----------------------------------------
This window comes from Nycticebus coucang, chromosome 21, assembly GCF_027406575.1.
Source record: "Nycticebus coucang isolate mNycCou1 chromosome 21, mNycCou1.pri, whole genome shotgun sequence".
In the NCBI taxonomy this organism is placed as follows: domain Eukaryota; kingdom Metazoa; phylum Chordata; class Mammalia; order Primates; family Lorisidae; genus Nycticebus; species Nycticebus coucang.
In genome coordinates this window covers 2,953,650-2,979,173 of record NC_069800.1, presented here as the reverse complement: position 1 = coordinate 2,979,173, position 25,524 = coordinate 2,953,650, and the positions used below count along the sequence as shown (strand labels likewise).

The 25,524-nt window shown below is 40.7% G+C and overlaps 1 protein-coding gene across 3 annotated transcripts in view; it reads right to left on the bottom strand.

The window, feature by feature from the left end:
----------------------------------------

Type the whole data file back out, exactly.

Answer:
This window comes from Nycticebus coucang, chromosome 21, assembly GCF_027406575.1.
Source record: "Nycticebus coucang isolate mNycCou1 chromosome 21, mNycCou1.pri, whole genome shotgun sequence".
In the NCBI taxonomy this organism is placed as follows: domain Eukaryota; kingdom Metazoa; phylum Chordata; class Mammalia; order Primates; family Lorisidae; genus Nycticebus; species Nycticebus coucang.
In genome coordinates this window covers 2,953,650-2,979,173 of record NC_069800.1, presented here as the reverse complement: position 1 = coordinate 2,979,173, position 25,524 = coordinate 2,953,650, and the positions used below count along the sequence as shown (strand labels likewise).

The 25,524-nt window shown below is 40.7% G+C and overlaps 1 protein-coding gene across 3 annotated transcripts in view; it reads right to left on the bottom strand.

The window, feature by feature from the left end: